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Reflections on the 10th anniversary of 9/11

September 13, 2011 by Eric Stillman 0 comments

As I reflected on the 10th anniversary of September 11th in preparation for this Sunday’s worship service, I found myself drawn to passages that looked forward to that day when Jesus would return and set everything right. Passages like Isaiah 2:4: “He will judge between the nations and will settle disputes for many peoples. They will beat their swords into plowshares and their spears into pruning hooks. Nation will not take up sword against nation, nor will they train for war anymore.” And Revelation 21:3-4: “And I heard a loud voice from the throne saying, “Now the dwelling of God is with men, and he will live with them. They will be his people, and God himself will be with them and be their God. He will wipe every tear from their eyes. There will be no more death or mourning or crying or pain, for the old order of things has passed away.” It is hard to make sense of a tragedy as terrible as September 11th, but one thing that I believe most people of all religious, political, or national backgrounds can agree upon is that we long for the day when there is no more war, no more death, no more mourning or crying or pain.

The tragedy of September 11th, and the promise of future judgment and restoration described in the aforementioned passages, remind us how important it is to remember that judgment and wrath towards evil is part of God’s holy character. If God were a God who shrugged His shoulders at terrorists flying airplanes into the Twin Towers, saying in effect “no big deal,” He would not be a God worthy of worship. But the clear witness of the Bible is that God is the judge of all the earth, that everyone will stand before Him to give an account for their life, and that on that final day, evil will be destroyed and done away with. Hebrews 9:27 tells us that “man is destined to die once, and after that to face judgment.” And Revelation gives an especially graphic portrait of the judgment that will be poured out on those who have spent their lives in opposition to God and His will.

Believing that God is a God of judgment and wrath towards evil means that we do not have to take revenge on those who wrong us, but can leave them in the capable hands of our God. Consider Paul’s words in Romans 12:19-21: “Do not take revenge, my friends, but leave room for God’s wrath, for it is written: ‘It is mine to avenge; I will repay,’ says the Lord. On the contrary: ‘If your enemy is hungry, feed him; if he is thirsty, give him something to drink. In doing this, you will heap burning coals on his head.’ Do not be overcome by evil, but overcome evil with good.” Our job, Paul says, is to love even our enemies, overcoming them not by violent force but by unexpected kindness and love. The judgment and vengeance is to be left completely in the hands of our holy God.

I have found no better expression of this than the words of Miroslav Volf, a Yale theologian and Croatian who lived through the violence in the Balkans. In his book Exclusion and Embrace, Volf wrote: “If God were not angry at injustice and deception and did not make a final end to violence – that God would not be worthy of worship… The only means of prohibiting all recourse to violence by ourselves is to insist that violence is legitimate only when it comes from God… My thesis is that the practice of non-violence requires a belief in divine vengeance will be unpopular with many in the West… But it takes the quiet of a suburban home for the birth of the thesis that human non-violence (results from the belief in) God’s refusal to judge. In a sun-scorched land, soaked in the blood of the innocent, it will invariably die… [with] other pleasant captivities of the liberal mind.” Volf’s insightful words remind us that unless we know that God is a God who will judge, we will take up the gun ourselves and go after those who have hurt us, exacting whatever “justice” we consider appropriate. And eventually an eye for an eye will make the whole world blind.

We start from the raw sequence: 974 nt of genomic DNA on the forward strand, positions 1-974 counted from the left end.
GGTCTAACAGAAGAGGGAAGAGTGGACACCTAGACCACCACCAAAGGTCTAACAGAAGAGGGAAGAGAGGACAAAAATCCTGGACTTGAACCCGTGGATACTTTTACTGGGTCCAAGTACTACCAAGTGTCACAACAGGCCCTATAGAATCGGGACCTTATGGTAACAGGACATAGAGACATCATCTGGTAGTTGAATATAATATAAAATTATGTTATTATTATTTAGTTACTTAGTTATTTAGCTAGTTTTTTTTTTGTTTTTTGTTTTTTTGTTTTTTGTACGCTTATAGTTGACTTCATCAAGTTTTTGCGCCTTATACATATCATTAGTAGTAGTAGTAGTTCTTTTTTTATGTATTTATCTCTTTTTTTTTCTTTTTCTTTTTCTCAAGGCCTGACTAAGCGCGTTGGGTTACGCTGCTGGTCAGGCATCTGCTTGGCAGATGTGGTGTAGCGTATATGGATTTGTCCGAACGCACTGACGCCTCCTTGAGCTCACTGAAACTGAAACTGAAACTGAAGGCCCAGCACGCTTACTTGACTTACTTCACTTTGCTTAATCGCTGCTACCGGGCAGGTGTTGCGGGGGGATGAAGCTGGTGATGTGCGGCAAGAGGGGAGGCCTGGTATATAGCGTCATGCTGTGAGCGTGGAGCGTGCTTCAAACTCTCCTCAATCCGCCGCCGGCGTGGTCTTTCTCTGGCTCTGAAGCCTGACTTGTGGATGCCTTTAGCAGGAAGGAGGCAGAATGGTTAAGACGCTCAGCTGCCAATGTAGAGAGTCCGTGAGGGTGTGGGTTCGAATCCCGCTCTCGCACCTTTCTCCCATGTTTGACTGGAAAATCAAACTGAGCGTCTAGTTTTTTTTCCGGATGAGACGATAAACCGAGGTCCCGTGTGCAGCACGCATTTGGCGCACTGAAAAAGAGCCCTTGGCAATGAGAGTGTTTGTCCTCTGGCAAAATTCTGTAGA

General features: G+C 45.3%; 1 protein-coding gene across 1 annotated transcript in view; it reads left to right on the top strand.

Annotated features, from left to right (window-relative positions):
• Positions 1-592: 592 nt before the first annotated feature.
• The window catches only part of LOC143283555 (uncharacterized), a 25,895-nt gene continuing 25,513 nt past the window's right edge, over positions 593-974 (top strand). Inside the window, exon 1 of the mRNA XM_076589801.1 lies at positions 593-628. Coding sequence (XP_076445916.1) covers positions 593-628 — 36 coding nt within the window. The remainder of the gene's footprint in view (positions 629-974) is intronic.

As we remember the horrific tragedy of 9/11, let us again remind ourselves that we serve a God who is the Judge of all the earth, who will make a final end of all evil. Let us remember as well that His refusal to exercise that judgment at this moment is not because he is incapable or impotent, but because in His grace and mercy He is giving all men and women more time to repent of their sin and turn to Him for forgiveness (read 2 Peter 3:1-14, especially v. 9: “The Lord is not slow in keeping his promise, as some understand slowness. He is patient with you, not wanting anyone to perish, but everyone to come to repentance.” And let us commit ourselves again, as God’s people, to live lives of unexpected kindness and love towards all, especially those who do not deserve it, for that is the grace that our holy God has shown towards us.

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